Learning Theories Instruction Course Reflection

Posted: March 3, 2014 in Instructional Design

In this course, Learning Theories Instruction, I found it striking on how complex the learning process can be.  This course has been an eye-opening learning experience that enabled me to gain a better understanding of my own learning process as well as the various major learning theories including behaviorism, cognitivism, constructivism, the social learning theory, connectivism, and adult learning.  I also gained an understanding that motivating learners is an important factor in the learning process.

This course has deepened my understanding of my own learning process.  In week one of this course, I realized that learning is more complex than what I understood and I did not have an understanding of the major learning theories.  I had a basic understanding of how I learned as primarily a visual and hands-on learner.  After reviewing behaviorism, cognitivism, and constructivism in week one, I understood that I learned from techniques and strategies used for each of these learning theories.  One theory does not cover every aspect of learning.  “Behaviorism is a worldview that assumes a learner is essentially passive, responding to environmental stimuli” (Behaviorism, n.d.).  Behavior is shaped through positive and negative reinforcement (Behaviorism, n.d.).  This increases the likelihood that the antecedent behavior will happen again (Behaviorism, n.d.).  Cognitive theories emphasize making knowledge meaningful and helping learners organize and relate new information to existing knowledge in memory (Ertmer & Newby, 1993).   Constructivism is a theory that equates learning with creating meaning from experience (Ertmer & Newby, 1993).

As the course progressed, my understanding of how I learn and how others learn, continued to change.  I gained knowledge of additional learning theories that explained the learning process.  The social learning theory expands on traditional behavioral theories.  According to Kim (2001), meaningful learning occurs when individuals are engaged in social activities.  I find that online learning classrooms are “social” environments.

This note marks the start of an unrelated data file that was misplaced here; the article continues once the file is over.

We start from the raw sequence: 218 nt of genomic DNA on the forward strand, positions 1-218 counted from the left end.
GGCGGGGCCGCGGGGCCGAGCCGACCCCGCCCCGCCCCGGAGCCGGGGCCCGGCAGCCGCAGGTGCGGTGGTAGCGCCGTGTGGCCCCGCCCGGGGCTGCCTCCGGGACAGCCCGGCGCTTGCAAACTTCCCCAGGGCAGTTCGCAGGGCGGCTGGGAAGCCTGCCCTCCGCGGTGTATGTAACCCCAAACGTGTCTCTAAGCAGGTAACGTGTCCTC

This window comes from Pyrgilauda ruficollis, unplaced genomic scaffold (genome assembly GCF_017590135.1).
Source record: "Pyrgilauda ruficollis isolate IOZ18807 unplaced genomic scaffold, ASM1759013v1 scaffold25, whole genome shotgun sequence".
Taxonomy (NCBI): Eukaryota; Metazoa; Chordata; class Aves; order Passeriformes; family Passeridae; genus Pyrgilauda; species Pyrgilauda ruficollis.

Due to advances in technology, the way I learn and others learn has significantly changed over the years.  Today, adult learners can take advantage of online learning since they need flexibility as a result of having to juggle work, family, and personal responsibilities.  Adult learners are self-directed learners who take initiative to learn on their own and at their own pace.  Conlan, Grabowski, and Smith (2003) discuss Malcolm Knowles’ theory of Andragogy, which is the art and science of helping adults learn.  The adult learner is described as someone who can direct his/her own learning; has accumulated life experiences that enables him/her to draw on prior skills and knowledge;  has learning needs closely related to changing social roles; is a problem solver; and is motivated to learn based on his/her needs, interests, and desires (Conlan, Grabowski, & Smith, 2003).  I am currently an adult learner taking advantage of the viable online learning option as a graduate student.  As an undergraduate student several years ago, this option was not available for me.

After learning about Connectivism, I understand that learning also occurs through networks, which are connections between entities.  According to Siemens (2005), connectivism is driven by the understanding that decisions are based on rapidly altering foundations.   After developing my personal learning mind map in week five, I realized that the way I learn is complex because I utilize various different types of technology to learn and I learn from a diverse group of people.  In education, I utilize the personal web to learn and obtain information from.  I am able to collaborate with instructors and classmates via discussion boards, email, blogs, forums, etc.  I am also able to take online classes as opposed to the traditional face-to-face classes.  In the classroom, I also use mobile devices including Ipods, MP3 players, and Ipads.  However, in the U.S., improvements can be made in implementing technology in the K-12 classroom environment.  According to Arnett and Copper (2013), a new survey from Dell suggests that when meeting students’ technology needs, the U.S. can take a few notes from China.  Three-fourths of those surveyed in the U.S. believe there should be more technology in the classroom, compared to an overwhelming 95 percent in China (Arnett & Copper, 2013).